Everybody in this House wants to see the national children's hospital completed on time and within budget. As we know, the project has gone through many trials and tribulations. The Mater site did not get planning permission and then the site at St. James' Hospital site was identified by the then Minister for Health, Senator James Reilly. When that was announced the cost was estimated at around €485 million. In 2016, after planning permission had been sanctioned, the cost was estimated at about €650 million. We are now told that the projected cost is €1.4 billion. This is despite the fact that on 27 September, and the week before that in reply to a parliamentary question asked by Deputy Cowen, the Minister for Health, Deputy Harris, said it would be about €983 million. In the space of about six weeks it has apparently gone from less than €1 billion to €1.4 billion, which is extraordinary stuff.
The management of major capital projects is critically important. We have a Minister for Health, we have a Cabinet committee on health, and yet the recently projected cost of €1.4 billion seems to have caught everybody by surprise, including the Taoiseach. It has an impact on other projects within the health service and indeed across the public service in general. The Secretary General of the Department of Health has met the hospital group with a view to reining in costs. At an event in recent days, the Taoiseach himself said that the cost has gone beyond all expectations and beyond what anybody anticipated, and that it would mean other projects or services would be scratched or certainly delayed. We have recently seen a report from the Health Information and Quality Authority, HIQA, which comments very critically on clapped-out equipment in hospitals throughout the country. It refers to 12 year old equipment at the Mercy University Hospital in Cork. It mentions St. Michael's Hospital, Dún Laoghaire.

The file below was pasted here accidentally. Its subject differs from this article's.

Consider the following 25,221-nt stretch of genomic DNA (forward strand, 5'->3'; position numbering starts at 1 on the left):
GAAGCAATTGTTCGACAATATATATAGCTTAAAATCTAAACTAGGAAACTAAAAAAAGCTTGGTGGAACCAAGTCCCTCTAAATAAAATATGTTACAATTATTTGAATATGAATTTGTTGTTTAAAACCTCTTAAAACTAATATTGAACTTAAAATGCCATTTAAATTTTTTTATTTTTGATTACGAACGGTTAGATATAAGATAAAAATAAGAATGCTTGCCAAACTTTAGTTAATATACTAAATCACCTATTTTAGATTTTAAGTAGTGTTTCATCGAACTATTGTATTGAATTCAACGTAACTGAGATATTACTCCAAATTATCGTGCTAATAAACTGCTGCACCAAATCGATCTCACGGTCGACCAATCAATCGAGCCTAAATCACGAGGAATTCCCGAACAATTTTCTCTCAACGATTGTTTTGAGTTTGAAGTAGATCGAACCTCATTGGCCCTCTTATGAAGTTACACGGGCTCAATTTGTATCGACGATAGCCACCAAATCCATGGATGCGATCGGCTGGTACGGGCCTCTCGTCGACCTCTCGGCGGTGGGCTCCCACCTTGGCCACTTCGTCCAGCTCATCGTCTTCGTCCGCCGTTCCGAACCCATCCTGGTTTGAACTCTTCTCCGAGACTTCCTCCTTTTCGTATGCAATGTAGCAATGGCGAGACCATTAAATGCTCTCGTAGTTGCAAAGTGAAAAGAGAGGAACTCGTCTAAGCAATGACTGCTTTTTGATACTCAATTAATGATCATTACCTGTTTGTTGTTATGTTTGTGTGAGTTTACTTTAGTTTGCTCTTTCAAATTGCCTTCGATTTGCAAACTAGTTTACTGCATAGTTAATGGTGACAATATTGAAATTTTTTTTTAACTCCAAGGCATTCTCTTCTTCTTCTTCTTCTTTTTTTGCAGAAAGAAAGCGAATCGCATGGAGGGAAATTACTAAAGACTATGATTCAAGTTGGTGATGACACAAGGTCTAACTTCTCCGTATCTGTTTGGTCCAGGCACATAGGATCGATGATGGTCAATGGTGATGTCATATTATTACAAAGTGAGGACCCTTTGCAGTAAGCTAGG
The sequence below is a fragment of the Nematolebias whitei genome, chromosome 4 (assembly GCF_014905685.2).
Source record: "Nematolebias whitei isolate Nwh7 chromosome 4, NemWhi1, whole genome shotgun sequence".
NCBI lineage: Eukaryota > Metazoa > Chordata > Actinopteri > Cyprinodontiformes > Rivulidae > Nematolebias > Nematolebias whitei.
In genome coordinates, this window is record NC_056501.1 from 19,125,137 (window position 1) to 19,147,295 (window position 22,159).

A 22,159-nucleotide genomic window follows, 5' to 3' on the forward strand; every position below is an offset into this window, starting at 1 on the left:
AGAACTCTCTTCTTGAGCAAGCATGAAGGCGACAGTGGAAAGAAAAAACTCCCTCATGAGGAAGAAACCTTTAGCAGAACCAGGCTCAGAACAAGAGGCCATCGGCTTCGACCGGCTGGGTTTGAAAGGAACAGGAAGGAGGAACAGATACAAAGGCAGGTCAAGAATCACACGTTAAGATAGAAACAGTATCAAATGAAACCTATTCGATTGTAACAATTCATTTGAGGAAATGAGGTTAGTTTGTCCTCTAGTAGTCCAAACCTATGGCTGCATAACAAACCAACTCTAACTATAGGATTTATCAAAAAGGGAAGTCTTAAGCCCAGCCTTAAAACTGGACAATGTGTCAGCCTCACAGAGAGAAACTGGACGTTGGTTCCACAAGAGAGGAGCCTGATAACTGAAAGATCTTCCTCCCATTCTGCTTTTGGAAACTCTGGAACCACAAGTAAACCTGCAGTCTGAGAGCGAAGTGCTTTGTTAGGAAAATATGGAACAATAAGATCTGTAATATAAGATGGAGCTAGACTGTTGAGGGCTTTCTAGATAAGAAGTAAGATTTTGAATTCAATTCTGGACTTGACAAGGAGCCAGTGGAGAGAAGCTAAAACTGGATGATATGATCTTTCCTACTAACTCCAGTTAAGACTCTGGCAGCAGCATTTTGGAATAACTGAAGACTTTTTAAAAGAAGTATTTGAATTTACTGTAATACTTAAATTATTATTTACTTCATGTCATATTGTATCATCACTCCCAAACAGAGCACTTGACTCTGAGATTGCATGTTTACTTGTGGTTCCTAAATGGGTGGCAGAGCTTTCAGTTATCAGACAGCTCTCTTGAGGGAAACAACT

Breast cancer equipment in Cork University Hospital, which is a centre of excellence, is out of date. The ballooning costs of the children's hospital and the nature of how this has come into the public domain suggests that many of these requirements of hospitals throughout the country will not now be met because of the impact of the soaring cost of the children's hospital and the lack of any controls put in place.
Why the absence of transparency on this? Deputy Cowen has been pursuing this for quite some time, as indeed have many journalists such as Mr. Paul Cullen. Will the Taoiseach confirm that the up-to-date projected cost, including IT and fit-out costs, is €1.4 billion? Is that the upper limit of the cost of the hospital? How did this overrun occur? Were there deficiencies at tender stage? Will the Taoiseach outline to the House what other projects will be delayed or cancelled as a result of the overrun on the children's hospital, and will he specify that in terms of Health and other Departments? Will the Government stop stonewalling on this and provide a detailed and transparent presentation on this entire issue because the public is entitled to know?